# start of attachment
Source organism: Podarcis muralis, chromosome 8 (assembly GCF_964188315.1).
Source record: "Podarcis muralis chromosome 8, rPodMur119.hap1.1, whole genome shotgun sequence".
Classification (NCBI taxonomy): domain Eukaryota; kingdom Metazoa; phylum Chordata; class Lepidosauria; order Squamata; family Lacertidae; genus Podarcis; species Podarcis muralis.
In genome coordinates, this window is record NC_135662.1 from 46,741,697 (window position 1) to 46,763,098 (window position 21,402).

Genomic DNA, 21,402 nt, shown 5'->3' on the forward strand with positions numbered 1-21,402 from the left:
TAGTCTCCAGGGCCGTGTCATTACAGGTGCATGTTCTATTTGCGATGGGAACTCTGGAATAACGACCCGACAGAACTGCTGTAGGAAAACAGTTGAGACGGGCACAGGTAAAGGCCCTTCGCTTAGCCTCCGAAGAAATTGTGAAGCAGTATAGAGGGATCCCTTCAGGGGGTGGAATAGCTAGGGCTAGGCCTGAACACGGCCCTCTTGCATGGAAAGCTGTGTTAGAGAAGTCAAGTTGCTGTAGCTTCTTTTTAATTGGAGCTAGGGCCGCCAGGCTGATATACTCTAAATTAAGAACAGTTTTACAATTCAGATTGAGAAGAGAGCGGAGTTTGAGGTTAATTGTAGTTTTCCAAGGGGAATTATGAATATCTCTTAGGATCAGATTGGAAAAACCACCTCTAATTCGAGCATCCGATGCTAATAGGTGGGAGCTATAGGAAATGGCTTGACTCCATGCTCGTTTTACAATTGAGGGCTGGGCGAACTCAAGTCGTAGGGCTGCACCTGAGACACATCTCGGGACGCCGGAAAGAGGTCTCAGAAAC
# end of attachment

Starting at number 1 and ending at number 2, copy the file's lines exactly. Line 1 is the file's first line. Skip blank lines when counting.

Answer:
Source organism: Podarcis muralis, chromosome 8 (assembly GCF_964188315.1).
Source record: "Podarcis muralis chromosome 8, rPodMur119.hap1.1, whole genome shotgun sequence".